As CGI became the animation technique of choice, Disney announced that "Brother Bear" would be its last hand-drawn feature film. The studio did not quite keep its word, though; another feature, 2004's "Home on the Range," would be Disney's actual final 2D movie.

2004: 'That is so fetch'

The 2004 hit comedy "Mean Girls," starring Lindsay Lohan as an awkward math geek who becomes popular, spawned a slew of slang words and catchy phrases. The majority of the words, including "fetch" and "skeez," were coined by "The Plastics," the superficial clique ruled by Regina George (Rachel McAdams).

2005: 'Brokeback Mountain' paints an alternative picture

Director Ang Lee's "Brokeback Mountain," adapted from the short story by E. Annie Proulx, is a devastating portrait of a love affair between two Wyoming men played by Heath Ledger and Jake Gyllenhaal. The relationship spans two decades and is rarely discussed by either partner, neither of whom is able to say "I love you." The film gave way to the immortal line, "I wish I knew how to quit you."

2006: Streep's sweep

Grand dame of American film Meryl Streep received her 14th Oscar nomination in 2006 for her performance as icy fashion editor Miranda Priestly in "The Devil Wears Prada." Although Streep did not take home the Best Actress award, the two-time winner became the most-nominated performer in the history of the Academy. Since then, Streep has garnered seven more nominations and another win.

2007: Ellen Page is youngest actress nominated for an Oscar

At 20 years old, Canadian actress Ellen Page became the youngest actress ever nominated for Best Actress by the Academy. The nod came for her spunky but sensitive role as a pregnant teenager in "Juno."

2008: The role that may have killed Heath Ledger

Just a few months before the scheduled release of Christopher Nolan's edgy Batman film "The Dark Knight," Heath Ledger, who starred as The Joker, died of a drug overdose in his New York City apartment. Ledger lived and breathed the demented villain during production, and his mood and sleep cycle suffered. The pills that ultimately killed him were prescribed in an attempt to cope with the effects of filming the most demanding role of his career.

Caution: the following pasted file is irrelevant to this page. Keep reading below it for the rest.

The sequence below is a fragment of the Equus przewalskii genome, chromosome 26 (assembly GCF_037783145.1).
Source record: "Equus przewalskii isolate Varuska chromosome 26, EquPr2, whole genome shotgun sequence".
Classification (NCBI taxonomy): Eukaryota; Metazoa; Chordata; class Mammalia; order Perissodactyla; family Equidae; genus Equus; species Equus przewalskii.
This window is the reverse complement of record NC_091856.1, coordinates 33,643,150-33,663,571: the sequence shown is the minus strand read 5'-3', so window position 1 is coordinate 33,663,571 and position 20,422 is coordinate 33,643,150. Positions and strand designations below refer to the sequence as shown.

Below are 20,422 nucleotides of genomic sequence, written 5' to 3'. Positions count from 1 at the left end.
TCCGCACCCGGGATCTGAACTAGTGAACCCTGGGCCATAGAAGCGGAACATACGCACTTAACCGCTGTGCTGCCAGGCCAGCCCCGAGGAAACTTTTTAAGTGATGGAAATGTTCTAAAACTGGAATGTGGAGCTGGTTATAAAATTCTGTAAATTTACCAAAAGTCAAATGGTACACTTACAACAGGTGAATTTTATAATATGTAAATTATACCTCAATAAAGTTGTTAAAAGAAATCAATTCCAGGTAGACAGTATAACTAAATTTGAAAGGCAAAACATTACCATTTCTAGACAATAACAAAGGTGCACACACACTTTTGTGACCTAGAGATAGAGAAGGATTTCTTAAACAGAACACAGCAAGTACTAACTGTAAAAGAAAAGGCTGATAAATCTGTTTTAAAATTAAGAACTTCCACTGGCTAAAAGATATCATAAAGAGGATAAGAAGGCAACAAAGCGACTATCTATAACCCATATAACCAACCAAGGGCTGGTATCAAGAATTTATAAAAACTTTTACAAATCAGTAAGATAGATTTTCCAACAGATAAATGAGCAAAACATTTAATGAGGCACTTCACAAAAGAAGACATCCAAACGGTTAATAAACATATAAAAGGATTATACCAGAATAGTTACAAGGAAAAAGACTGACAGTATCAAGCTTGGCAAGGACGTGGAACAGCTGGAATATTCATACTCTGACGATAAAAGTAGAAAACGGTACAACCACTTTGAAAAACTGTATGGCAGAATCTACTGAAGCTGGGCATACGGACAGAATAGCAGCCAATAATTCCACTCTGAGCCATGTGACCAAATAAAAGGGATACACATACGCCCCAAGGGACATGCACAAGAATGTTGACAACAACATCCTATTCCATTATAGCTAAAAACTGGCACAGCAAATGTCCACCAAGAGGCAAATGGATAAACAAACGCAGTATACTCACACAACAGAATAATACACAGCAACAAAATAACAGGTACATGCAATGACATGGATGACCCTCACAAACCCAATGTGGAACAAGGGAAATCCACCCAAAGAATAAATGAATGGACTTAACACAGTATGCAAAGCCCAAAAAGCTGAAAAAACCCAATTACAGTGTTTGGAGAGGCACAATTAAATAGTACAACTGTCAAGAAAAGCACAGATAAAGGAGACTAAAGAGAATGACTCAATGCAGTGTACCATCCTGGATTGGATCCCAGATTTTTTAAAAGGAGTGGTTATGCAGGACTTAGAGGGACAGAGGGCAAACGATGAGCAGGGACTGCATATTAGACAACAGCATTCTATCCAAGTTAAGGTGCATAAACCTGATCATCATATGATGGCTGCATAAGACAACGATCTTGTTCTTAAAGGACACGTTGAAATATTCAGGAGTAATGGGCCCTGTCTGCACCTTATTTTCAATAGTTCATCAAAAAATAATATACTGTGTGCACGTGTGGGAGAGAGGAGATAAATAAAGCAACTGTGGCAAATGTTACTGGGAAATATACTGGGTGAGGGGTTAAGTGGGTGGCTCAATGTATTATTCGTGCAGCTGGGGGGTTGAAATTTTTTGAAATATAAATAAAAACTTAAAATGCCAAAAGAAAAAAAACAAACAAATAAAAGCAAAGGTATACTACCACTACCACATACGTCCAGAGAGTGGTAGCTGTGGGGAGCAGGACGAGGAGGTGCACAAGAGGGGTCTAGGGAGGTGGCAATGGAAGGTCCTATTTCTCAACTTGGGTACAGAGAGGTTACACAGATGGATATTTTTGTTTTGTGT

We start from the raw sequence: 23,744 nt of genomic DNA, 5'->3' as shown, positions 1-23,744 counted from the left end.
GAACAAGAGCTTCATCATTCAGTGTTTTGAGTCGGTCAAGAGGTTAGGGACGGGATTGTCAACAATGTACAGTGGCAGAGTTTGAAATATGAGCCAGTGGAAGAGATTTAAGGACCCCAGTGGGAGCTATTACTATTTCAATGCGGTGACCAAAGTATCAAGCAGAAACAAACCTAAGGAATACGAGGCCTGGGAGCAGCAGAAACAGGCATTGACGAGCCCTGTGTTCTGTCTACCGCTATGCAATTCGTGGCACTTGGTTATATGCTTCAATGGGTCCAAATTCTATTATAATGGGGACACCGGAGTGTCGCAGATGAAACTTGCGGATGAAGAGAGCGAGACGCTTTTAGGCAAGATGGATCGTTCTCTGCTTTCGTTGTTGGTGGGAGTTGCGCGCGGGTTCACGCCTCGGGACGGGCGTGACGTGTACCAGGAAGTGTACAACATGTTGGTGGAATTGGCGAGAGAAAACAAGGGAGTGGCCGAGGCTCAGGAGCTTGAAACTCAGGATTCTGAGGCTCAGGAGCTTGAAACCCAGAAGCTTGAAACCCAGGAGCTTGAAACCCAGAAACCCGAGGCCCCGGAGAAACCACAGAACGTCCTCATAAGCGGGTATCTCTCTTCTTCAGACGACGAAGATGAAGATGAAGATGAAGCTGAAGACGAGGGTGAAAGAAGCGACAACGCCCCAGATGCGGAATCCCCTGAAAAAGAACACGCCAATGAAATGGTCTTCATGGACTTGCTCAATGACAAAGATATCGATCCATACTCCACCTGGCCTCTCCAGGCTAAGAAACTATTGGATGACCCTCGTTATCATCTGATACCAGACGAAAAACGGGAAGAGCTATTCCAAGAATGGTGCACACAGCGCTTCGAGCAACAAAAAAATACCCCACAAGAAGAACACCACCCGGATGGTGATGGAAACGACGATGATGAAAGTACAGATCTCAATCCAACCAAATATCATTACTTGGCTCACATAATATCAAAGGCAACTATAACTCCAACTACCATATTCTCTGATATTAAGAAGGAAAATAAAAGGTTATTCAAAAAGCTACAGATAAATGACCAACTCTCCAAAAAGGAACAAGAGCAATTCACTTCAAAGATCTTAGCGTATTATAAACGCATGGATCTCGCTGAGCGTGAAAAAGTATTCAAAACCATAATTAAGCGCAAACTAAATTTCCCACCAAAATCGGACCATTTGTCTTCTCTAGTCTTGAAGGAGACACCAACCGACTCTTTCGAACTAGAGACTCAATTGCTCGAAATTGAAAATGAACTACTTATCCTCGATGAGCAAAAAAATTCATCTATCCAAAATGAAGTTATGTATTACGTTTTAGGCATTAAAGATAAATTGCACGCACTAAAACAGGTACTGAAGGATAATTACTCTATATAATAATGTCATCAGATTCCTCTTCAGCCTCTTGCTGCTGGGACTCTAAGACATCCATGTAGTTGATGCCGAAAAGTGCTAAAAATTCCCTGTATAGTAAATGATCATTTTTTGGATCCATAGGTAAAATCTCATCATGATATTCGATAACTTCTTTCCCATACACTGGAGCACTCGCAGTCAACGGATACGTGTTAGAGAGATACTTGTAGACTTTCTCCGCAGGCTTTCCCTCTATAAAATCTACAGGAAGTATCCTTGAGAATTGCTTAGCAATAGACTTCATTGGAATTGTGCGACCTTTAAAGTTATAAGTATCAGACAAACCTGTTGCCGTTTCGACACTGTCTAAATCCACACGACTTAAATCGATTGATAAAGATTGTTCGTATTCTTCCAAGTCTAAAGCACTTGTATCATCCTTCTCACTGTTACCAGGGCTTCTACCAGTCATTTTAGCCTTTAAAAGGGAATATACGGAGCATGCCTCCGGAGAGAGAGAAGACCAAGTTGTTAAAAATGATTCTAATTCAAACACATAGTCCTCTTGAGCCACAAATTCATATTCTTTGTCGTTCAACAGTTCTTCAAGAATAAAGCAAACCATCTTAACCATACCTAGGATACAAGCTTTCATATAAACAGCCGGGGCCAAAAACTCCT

2009: 3D ups its game with 'Avatar'

Director James Cameron's "Avatar" reinvented 3D technology with the introduction of stereoscoping filming, a process which places two cameras next to one another in order to create a more convincing 3D illusion. "Avatar" went on to become one of the most successful movies ever made, and revolutionized feature film animation.

2010: First woman wins Oscar for Best Director

Kathryn Bigelow became the first woman to take home the Best Director honor for her hard-hitting feature, "The Hurt Locker," about a group of bomb disposal experts during the Iraq War. Bigelow's ex-husband and "Avatar" director James Cameron was also nominated for Best Director and was sitting behind Bigelow when she was announced as the winner.

2011: 'The Artist' reminds us of our rich cinematic history

French film "The Artist" beat out big names and Hollywood blockbusters by sweeping the Oscars in a host of categories, including Best Picture, Best Director, and Best Actor. The movie, which centers on a silent film star struggling to adapt to the introduction of talkies, was shot almost entirely in black and white, and virtually without spoken dialogue. The film, except for a single line of dialogue and dream sequence with sound, is the first silent movie since 1927's "Wings" to win Best Picture; and the Best Picture winner to be shot completely in black-and-white since "The Apartment" in 1960.

2012: Edward and Bella

In 2012, "The Twilight Saga: Breaking Dawn, Part 2," the fifth and final film in the teen vampire series, hit theaters. It was the first franchise to have three films exceed the $130 million mark in the first few days of release. The supernatural love affair between Kristen Stewart's Bella and Robert Pattinson's Edward proved irresistible to young female fans, upping their clout as an influential box office demographic

2013: Jodie Foster comes out at the Golden Globes

Jodie Foster grew up in the spotlight and is one of few to transition from childhood stardom to a successful adult film career. For the most part, Foster has kept her personal life to herself. It wasn't until she turned 50 that she came out as a lesbian in a very public setting: The Golden Globes.

2014: Happy 60th to the giant lizard

"Godzilla," directed by Gareth Edwards, marked the 60th anniversary of giant lizard movies. The first Godzilla film, "Gojira," was released in 1954 in Japan.

2015: Fifty Shades of Grey

"Fifty Shades of Grey," adapted from E. L. James' erotic novel and starring Dakota Johnson, sold more advanced tickets than any other movie in history. Box office revenues were fueled by the film's taboo subject matter: a sadomasochistic love affair between a young woman and a controlling man.

2016: Fish flick breaks the tank

"Finding Dory," the sequel to Pixar's "Finding Nemo," was the highest-grossing animated film debut ever. The movie commanded a cool $135.1 million.

2017: Girl power

"Wonder Woman," directed by Patty Jenkins and starring Israeli newcomer Gal Gadot, performed heroically at the box office. The film raked in $103.3 million opening weekend, making it the biggest blockbuster ever helmed by a female director.